Our Mathematical Debt to EuropeMarch 1, 2010
Philip J. Davis
Mathematicians Fleeing from Nazi Germany: Individual Fates and Global Impact. By Reinhard Siegmund-Schultze, Princeton University Press, Princeton, New Jersey, 2009, 504 pages, $49.50.
Let me say right up front that by one of those paradoxes or absurdities of this absurd world, I have to thank Adolf Hitler for a not insubstantial portion of my mathematical education. Mathematicians who fled from Germany, beginning in the mid-1930s, would teach several important courses I took in the '40s: I learned projective geometry from Oscar Zariski, relativity theory and the philosophy of mathematics from Philipp Frank. And Stefan Bergman taught me about kernel functions and the theory of several complex variables.
Concerned as a student primarily with grades and with the possibility that I would be drafted as America drifted slowly into war, I did not realize during those undergraduate years that Oscar Zariski was constantly listening to the radio for news of the war, trying to infer the fate of relatives back home, or that Stefan Bergman was putting together in his mind a technical book that he would dedicate to his two sisters who were swallowed up by the terrible events in Poland. Philipp Frank was talking to Richard von Mises, his friend, co-author, and fellow refugee at Harvard, about the demise of the Vienna Circle of logical positivists, scattered to the winds by the incursion of Nazi power.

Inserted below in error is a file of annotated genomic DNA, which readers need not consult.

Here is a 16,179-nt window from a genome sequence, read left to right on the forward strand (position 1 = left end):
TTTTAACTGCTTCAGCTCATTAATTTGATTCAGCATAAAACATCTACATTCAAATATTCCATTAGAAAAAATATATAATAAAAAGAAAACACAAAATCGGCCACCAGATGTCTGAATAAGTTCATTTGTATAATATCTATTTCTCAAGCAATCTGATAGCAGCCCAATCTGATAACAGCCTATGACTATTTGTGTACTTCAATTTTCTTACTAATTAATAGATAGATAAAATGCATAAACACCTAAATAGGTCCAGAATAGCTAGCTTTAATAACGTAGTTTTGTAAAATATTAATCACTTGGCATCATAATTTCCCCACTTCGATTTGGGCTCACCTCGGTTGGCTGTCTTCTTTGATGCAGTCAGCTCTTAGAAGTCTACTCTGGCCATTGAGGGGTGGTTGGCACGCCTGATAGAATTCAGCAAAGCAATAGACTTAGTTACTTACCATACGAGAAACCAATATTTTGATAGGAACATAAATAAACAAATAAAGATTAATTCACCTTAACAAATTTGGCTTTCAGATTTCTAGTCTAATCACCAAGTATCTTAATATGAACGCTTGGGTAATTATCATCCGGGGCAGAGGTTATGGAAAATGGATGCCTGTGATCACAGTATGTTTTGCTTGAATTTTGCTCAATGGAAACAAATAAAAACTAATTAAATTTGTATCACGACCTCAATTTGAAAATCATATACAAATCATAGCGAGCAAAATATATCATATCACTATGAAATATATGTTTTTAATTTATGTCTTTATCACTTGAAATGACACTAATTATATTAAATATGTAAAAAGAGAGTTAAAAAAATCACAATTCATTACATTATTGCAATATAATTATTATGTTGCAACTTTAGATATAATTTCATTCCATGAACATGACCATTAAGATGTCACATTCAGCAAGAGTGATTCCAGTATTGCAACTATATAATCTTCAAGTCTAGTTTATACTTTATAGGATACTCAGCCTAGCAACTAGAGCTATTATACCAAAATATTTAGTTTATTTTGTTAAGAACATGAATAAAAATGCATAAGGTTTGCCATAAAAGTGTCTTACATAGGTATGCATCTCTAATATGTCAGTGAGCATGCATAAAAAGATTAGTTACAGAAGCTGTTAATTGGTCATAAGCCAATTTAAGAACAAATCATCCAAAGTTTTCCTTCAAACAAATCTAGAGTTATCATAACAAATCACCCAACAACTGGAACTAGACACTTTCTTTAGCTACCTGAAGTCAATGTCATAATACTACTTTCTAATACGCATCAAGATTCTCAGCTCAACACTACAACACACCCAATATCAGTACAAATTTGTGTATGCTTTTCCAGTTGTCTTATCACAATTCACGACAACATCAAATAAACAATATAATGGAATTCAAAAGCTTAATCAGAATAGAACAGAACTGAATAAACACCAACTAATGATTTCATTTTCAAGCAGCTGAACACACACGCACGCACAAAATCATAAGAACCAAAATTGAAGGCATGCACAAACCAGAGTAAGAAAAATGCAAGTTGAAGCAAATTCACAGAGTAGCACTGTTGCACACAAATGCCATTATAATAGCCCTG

All these people were, of course, older than I was; all had, after struggles whose details they rarely aired in public, achieved some academic stability and status. And all, in addition to lecturing on mathematics, gave me grades, helped me find jobs, wrote recommendations, and encouraged me when I wanted to do my own thing, independent of their own specialties.
Along with these three men at whose feet I sat were many other mathematical refugees who, in the years that followed, augmented my understanding and appreciation of the mathematical world, life, character, and content. To name just a few: Olga Taussky-Todd, Otto Neugebauer, Max Schiffer, Franz Alt, Arthur Erdélyi, Kurt Mahler, Bernhard Neumann, Stan Ulam, William Prager.
And then there were the books, written by some of those named above and by other war refugees, that I pored over and that infused my own work and helped shape my philosophy: Hilbert and Cohn-Vossen, Frank and von Mises, Hermann Weyl, Gabor Szegö, Georg Pólya, Richard Courant, Salomon Bochner, Stefan Bergman---books so well known in our business that I need not provide titles for them.
If I personally owe so much to these brilliant mathematicians, then it is clear that their presence in the United States elevated a thousand times more the international status of American mathematics, lending it new directions, problems, points of view, philosophies, and leading it to new achievements.
Mathematicians Fleeing from Nazi Germany, a book that I cannot praise too highly, tells the sad, often terrifying, comprehensive story of one of the most irrational and hardly understandable chapters of world intellectual history. On every page of the book, which includes biography, letters, diaries, photographs, necrologies, detailed references, one can hear the bells tolling, now of inhuman behavior, now of chance, now of despair. But occasionally, one also hears bells that celebrate heroism, the struggle to live, and the will to achieve.